If you think dolls are for kids alone, think again, for Rina Soundalgekar, a resident of Belagavi, has created a whole new world out of them.
At a recent exhibition in Belagavi, Rina displayed her dolls, most of them inspired by Indian heritage and culture, individually and in thematic ensembles.
She has 3,000 of them, both collected and made, both traditional and foreign dolls. And her fascination for dolls has an Italian connection.
She, from Bihar, studied in Lady Shri Ram College for Women in Delhi and left for Itlay to study Masters in Italian. During her stay there, she noticed the ubiquitous show dolls at homes. She wanted to build a similar, but bigger, scene in India as the dolls here came with heritage.
Play on fashion
Back in India, even as she started working for an MNC on weekdays, she yearned to do something unique with her hobby on weekends.
When she moved to Belagavi after her marriage, in 2008, her yearning turned into reality. She first started teaching Italian. But later on, her focus shifted to making dolls.
Now, she hopes to open her own dolls museum in Kusmali, Belagavi.
Her collection has a name — Gudipedia, which comes from gudiya, Hindi for dolls, and pedia, which stems from her desire to have a vocabulary for dolls.
Rina’s dolls are made of cloth and stuffed with cotton. The drapes, jewellery, and props that give them a grand look are made at her workshop where she trains women from underprivileged background.
It takes three to four days to create a doll after it has been conceptualised and its fabrics are chosen.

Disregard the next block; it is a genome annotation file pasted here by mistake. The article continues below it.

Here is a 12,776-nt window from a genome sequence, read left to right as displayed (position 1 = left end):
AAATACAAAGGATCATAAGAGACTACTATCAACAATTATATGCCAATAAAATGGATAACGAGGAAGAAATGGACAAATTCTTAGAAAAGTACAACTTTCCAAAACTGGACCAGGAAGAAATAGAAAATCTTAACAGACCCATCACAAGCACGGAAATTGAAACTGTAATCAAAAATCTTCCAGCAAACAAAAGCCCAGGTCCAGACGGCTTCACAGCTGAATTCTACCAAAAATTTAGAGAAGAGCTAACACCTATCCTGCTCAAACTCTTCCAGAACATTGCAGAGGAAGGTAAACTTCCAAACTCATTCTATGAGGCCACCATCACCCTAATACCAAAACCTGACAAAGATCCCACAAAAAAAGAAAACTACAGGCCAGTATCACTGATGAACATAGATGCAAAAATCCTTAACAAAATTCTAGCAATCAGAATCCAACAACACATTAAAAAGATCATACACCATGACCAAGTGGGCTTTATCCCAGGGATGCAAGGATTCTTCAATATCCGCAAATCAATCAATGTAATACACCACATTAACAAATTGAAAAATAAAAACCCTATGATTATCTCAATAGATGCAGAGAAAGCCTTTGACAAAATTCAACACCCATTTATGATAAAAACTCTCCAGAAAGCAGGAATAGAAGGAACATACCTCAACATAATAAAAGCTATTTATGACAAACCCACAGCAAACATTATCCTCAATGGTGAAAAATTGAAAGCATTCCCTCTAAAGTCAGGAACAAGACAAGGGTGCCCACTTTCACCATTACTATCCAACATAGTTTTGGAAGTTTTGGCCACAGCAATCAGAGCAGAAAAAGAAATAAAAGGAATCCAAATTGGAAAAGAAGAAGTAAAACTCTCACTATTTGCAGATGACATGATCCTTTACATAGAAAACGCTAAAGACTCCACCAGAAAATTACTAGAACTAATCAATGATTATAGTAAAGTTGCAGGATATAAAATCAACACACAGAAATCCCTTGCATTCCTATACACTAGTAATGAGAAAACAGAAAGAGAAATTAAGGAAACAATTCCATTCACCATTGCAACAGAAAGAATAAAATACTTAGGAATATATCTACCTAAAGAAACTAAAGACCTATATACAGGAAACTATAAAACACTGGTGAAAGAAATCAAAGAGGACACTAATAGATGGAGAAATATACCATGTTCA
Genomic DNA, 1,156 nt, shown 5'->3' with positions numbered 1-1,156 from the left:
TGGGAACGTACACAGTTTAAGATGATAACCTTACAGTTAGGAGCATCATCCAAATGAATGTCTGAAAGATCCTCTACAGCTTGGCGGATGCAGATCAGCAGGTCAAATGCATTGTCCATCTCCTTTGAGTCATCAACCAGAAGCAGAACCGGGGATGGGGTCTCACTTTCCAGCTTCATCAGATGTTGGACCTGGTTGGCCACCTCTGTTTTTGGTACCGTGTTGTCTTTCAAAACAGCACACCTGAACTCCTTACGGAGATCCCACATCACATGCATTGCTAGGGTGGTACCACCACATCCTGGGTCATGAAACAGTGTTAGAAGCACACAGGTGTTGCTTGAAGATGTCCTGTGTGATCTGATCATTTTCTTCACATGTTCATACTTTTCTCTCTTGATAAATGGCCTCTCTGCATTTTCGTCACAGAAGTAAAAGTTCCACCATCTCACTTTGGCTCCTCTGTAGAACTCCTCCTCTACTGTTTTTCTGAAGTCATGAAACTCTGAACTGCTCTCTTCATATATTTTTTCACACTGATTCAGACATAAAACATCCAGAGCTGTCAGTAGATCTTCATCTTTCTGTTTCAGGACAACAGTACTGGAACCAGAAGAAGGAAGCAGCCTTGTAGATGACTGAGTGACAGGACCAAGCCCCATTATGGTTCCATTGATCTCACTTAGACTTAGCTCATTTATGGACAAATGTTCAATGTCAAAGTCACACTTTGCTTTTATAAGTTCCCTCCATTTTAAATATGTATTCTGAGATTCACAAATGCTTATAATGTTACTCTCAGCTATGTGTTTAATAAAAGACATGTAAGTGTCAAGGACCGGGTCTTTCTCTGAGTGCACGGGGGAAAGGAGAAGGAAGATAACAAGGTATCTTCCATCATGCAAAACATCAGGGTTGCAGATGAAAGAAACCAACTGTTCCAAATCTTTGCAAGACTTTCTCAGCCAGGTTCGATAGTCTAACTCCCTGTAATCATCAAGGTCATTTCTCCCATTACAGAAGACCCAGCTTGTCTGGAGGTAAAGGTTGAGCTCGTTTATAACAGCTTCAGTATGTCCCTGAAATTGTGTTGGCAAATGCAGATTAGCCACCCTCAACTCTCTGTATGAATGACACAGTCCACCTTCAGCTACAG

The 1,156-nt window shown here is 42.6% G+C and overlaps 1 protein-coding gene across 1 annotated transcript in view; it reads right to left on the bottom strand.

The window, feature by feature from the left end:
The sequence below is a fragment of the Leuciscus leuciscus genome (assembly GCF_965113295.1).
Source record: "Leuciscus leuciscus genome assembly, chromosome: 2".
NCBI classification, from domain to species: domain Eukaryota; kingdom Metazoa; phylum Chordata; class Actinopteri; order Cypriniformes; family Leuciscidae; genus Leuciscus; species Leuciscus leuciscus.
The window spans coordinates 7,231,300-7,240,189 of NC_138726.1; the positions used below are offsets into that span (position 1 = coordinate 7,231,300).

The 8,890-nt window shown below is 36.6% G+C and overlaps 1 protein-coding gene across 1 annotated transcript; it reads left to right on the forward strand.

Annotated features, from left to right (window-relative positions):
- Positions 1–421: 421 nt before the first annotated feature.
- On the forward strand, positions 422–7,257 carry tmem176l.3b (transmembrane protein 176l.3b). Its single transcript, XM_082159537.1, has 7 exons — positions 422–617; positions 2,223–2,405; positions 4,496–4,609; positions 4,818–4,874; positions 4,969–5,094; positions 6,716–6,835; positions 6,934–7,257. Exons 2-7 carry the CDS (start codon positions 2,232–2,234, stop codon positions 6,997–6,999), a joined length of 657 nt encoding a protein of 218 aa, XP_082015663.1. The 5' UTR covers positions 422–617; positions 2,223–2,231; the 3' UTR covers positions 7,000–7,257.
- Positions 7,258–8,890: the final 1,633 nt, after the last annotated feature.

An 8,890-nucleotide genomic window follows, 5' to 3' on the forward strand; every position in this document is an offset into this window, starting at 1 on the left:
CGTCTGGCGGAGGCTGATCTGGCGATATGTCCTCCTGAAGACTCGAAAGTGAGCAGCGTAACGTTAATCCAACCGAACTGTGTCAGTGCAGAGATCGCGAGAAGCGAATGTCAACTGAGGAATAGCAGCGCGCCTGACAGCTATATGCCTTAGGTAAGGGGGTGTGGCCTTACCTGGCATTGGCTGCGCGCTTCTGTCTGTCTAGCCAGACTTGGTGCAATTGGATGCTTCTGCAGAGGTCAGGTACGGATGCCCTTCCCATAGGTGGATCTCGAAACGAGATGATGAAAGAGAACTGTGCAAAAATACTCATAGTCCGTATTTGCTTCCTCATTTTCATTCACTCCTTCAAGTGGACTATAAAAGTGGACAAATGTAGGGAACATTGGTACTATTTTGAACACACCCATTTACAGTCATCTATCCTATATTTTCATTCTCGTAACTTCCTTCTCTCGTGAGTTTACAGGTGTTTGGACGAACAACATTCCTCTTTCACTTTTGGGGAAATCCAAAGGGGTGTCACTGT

This stage takes most of the time, she says, adding that it’s also one of the most satisfying part of her job.
You’ll find dolls in saree, lehenga-choli, kurtas etc. Indian festivals, rituals, folk art and even professions are the themes. She changes themes every month — for December, it’s picnics as that would attract kids.
The raw materials are procured locally. This is a challenge for her.
Ask and she’ll deliver
One can get customised ensembles by sending her requirement photos. The cost depends on the number of dolls and the props used, as also the availability of material and the labour that goes into it. In a customised ensemble fashioned after a naming ceremony, a client wanted a specific fabric for the saree and kurtas, Maharashtrian jewellery, and a certain look on the faces of the dolls. Rina scoured the local market for them.
Her attention for detail in getting the Kerala doll with the perfect Kasavu saree complete with the gold border and flowers in her hair, the tiny kurtas with angvastrams, the laces, hemlines, brocade-work; even the tiniest of turbans fold for Rajasthani dancers; the weapons in the hands of Goddess Durga are noticeable.
Rina has commissioned special display stands and revolving stands for the ease of display. These stands come in handy during exhibitions.
However, setting up an ensemble takes more time.
To highlight the benefits of a joint family, a doll ensemble, replete with a house, has a doll cooking, another taking care of the child in the crèche, another cleaning utensils, and others sowing seeds, going to the mandi or sitting in the courtyard.
Among them are ones from Vat Poornima Pooja, Mangalagouri, and Lavani and Hadaga, the dance forms which belong to Karnataka and Maharashtra regions. These display pieces, upon customisation, double up as gifts for weddings and other ceremonies.
Corporate houses, too, have bought her ensembles. Some brides-to-be get customised dolls clad in the replica of their bridal dress.